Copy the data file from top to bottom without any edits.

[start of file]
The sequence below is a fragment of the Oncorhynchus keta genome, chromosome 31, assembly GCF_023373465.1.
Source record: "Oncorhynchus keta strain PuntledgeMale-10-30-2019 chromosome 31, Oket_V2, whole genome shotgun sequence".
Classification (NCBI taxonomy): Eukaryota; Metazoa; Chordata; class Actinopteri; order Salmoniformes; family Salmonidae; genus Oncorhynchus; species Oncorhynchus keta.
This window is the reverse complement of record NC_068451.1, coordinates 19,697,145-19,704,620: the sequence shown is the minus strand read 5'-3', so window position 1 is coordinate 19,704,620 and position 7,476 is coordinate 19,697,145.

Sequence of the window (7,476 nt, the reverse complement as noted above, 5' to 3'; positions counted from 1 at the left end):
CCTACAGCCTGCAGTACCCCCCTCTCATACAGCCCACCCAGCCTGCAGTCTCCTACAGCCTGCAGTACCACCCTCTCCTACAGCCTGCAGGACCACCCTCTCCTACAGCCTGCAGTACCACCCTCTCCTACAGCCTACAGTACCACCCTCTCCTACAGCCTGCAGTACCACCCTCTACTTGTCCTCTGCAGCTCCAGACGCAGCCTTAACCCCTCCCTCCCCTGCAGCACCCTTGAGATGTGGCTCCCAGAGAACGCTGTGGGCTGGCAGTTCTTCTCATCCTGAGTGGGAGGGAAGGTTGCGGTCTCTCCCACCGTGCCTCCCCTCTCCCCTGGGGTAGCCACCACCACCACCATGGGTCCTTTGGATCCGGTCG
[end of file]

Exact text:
The sequence below is a fragment of the Oncorhynchus keta genome, chromosome 31, assembly GCF_023373465.1.
Source record: "Oncorhynchus keta strain PuntledgeMale-10-30-2019 chromosome 31, Oket_V2, whole genome shotgun sequence".
Classification (NCBI taxonomy): Eukaryota; Metazoa; Chordata; class Actinopteri; order Salmoniformes; family Salmonidae; genus Oncorhynchus; species Oncorhynchus keta.
This window is the reverse complement of record NC_068451.1, coordinates 19,697,145-19,704,620: the sequence shown is the minus strand read 5'-3', so window position 1 is coordinate 19,704,620 and position 7,476 is coordinate 19,697,145.

Sequence of the window (7,476 nt, the reverse complement as noted above, 5' to 3'; positions counted from 1 at the left end):
CCTACAGCCTGCAGTACCCCCCTCTCATACAGCCCACCCAGCCTGCAGTCTCCTACAGCCTGCAGTACCACCCTCTCCTACAGCCTGCAGGACCACCCTCTCCTACAGCCTGCAGTACCACCCTCTCCTACAGCCTACAGTACCACCCTCTCCTACAGCCTGCAGTACCACCCTCTACTTGTCCTCTGCAGCTCCAGACGCAGCCTTAACCCCTCCCTCCCCTGCAGCACCCTTGAGATGTGGCTCCCAGAGAACGCTGTGGGCTGGCAGTTCTTCTCATCCTGAGTGGGAGGGAAGGTTGCGGTCTCTCCCACCGTGCCTCCCCTCTCCCCTGGGGTAGCCACCACCACCACCATGGGTCCTTTGGATCCGGTCG